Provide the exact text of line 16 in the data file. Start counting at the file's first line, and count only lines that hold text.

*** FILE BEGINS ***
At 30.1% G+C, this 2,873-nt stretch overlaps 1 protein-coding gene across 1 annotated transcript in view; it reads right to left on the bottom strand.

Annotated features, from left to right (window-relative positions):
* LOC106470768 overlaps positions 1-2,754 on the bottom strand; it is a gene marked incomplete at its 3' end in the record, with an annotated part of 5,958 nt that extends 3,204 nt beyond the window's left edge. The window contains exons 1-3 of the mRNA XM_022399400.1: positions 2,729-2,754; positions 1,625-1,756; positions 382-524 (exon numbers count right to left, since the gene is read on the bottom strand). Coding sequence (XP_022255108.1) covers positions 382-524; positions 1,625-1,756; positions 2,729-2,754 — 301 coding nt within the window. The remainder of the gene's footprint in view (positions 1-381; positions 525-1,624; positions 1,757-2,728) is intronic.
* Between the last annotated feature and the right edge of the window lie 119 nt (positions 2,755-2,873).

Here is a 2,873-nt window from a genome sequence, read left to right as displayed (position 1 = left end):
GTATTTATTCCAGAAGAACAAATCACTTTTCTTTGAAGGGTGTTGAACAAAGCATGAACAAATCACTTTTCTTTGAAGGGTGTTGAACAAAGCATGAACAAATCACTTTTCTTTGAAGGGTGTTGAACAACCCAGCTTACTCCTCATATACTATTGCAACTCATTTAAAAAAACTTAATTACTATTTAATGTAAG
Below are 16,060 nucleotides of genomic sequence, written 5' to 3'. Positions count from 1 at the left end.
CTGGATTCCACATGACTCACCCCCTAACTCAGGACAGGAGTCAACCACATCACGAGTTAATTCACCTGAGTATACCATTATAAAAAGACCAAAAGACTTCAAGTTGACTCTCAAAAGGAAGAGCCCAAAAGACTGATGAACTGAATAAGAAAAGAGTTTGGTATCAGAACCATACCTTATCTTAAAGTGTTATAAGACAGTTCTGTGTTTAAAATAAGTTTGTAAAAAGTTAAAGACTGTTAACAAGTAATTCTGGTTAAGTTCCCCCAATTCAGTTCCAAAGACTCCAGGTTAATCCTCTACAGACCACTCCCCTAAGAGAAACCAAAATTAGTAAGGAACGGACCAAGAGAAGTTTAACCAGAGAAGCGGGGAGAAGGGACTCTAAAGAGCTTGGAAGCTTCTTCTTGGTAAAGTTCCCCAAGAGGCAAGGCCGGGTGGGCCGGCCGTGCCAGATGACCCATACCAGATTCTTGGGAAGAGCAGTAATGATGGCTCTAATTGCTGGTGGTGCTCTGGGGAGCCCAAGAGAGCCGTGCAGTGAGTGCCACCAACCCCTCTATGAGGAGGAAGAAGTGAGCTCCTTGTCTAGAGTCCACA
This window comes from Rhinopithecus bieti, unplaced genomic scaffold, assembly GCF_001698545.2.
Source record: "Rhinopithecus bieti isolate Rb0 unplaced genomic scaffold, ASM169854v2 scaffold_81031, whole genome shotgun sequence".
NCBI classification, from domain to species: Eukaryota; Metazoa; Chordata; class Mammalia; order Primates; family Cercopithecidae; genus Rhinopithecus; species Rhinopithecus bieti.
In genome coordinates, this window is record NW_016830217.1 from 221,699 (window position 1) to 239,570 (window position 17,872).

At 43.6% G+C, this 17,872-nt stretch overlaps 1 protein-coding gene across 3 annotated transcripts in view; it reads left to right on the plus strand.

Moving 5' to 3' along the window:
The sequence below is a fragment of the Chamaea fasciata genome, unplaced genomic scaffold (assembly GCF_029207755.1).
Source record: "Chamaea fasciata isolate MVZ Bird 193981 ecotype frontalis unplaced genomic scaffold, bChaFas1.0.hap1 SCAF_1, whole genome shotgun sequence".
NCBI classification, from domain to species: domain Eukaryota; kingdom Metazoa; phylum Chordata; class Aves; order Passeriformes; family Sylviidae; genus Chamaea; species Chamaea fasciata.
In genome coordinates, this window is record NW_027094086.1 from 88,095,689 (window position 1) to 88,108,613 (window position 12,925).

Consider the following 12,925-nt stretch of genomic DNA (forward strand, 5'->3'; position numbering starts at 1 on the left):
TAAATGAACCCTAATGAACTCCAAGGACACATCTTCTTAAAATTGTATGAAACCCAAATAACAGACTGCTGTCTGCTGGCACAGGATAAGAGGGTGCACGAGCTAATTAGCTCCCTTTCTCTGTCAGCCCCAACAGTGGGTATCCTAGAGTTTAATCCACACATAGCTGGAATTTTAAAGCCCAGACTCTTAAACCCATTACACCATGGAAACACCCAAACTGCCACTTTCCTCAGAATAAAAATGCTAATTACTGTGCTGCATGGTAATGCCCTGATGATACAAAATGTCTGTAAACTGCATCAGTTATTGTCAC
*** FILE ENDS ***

Source record: "Chamaea fasciata isolate MVZ Bird 193981 ecotype frontalis unplaced genomic scaffold, bChaFas1.0.hap1 SCAF_1, whole genome shotgun sequence".